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Down the drain: Emerging Contaminants in the Marine Environment

Edward T. Furlong, Ph.D.
United States Geological Survey

Lecture Summary

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Emerging contaminants are synthetic or naturally occurring chemicals or microorganisms not currently monitored in the environment but with the potential to cause adverse ecological or human health effects. They encompass a broad range of substances, including pathogens, surfactants (such as detergents), estrogens, plastics, fire retardants, medications, and even caffeine. These are potent, persistent chemicals which, while typically non-lethal, are likely to have chronic effects on individual organisms to populations and even whole ecosystems.

Dr. Edward Furlong, U.S. Geological Survey, spoke on June 6, 2012, for the Metcalf Institute at the University of Rhode Island Graduate School of Oceanography about the role of pharmaceuticals and personal care products in the marine environment. According to Furlong, initial interest in emerging contaminants was sparked when clofibric acid, a cholesterol-reducing drug and plant growth regulator, was identified in Swiss lakes and the North Sea in the mid-1990s. Since then, more focused research and an exponentially growing body of literature on emerging contaminants has emerged.

Sources of emerging contaminants include both point sources, such as sewage, and non-point sources like agricultural run-off. Furlong explained that water treatment plants, especially those using activated carbon to remove contaminants, do a reasonable job of removing pharmaceuticals from potable water sources. However, many contaminants fall out of the water column and are retained over long time scales in sediments.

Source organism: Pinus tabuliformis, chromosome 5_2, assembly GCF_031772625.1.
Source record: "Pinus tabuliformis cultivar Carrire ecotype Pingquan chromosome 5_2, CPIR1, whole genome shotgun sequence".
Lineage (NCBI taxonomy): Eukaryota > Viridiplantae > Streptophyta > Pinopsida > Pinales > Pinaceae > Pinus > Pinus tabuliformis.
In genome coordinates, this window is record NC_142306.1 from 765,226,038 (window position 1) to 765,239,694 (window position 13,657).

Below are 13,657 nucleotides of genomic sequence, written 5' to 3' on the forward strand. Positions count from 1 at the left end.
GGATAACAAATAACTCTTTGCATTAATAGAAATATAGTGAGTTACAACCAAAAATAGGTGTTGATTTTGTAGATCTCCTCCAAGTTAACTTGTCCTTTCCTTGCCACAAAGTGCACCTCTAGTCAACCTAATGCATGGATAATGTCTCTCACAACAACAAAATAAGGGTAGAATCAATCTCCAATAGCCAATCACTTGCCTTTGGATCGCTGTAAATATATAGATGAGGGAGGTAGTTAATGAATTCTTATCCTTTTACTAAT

Furlong explained that climate change might influence the amount of emerging contaminants in several ways. Global warming is predicted to result in greater annual precipitation totals in the northeast, and lower amounts in southwestern United States. Because of changes in water discharge seasonality at water treatment facilities, this could result in increased emerging contaminant retention in the water. Warmer water temperatures could also make it easier for them to dissolve in various water sources. Increased urbanization could cause centralized water demand and thereby increased wastewater production, resulting in increased concentrations in water discharge. Changes in pharmaceutical composition in the environment from development of new drugs, combined with an aging population, could result in an increase of new and different kinds of emerging contaminants in the environment.

It is important to note, Furlong stressed, that emerging contaminants are in extremely low concentrations in the natural environment. Furthermore, their biological impacts on organisms, if any, have been poorly researched, especially in the marine environment. This is an area of environmental research that is in the very early stages, but one that may drive some noticeable changes to infrastructure and environmental policies in the near future.

Edward T. Furlong received a B.S. in marine science from Long Island University and M.S. and Ph.D. degrees in chemical oceanography (geochemistry) from the University of Washington. In 1986 and 1987, Furlong was a postdoctoral fellow in the School of Public and Environmental Affairs and the Department of Chemistry at Indiana University working with Professor Ronald A. Hites. He joined the U.S. Geological Survey in 1987 as a research chemist in the Methods Research and Development Program of the National Water Quality Laboratory. His research focuses on the development of new mass spectrometry techniques for analysis of trace organic compounds of environmental interest, including pharmaceuticals, hormones, pesticides, and their degradation products, and the application of these techniques to surface water, ground water, and wastewater studies.

Lecture summary prepared by Al Nyack, Ph.D.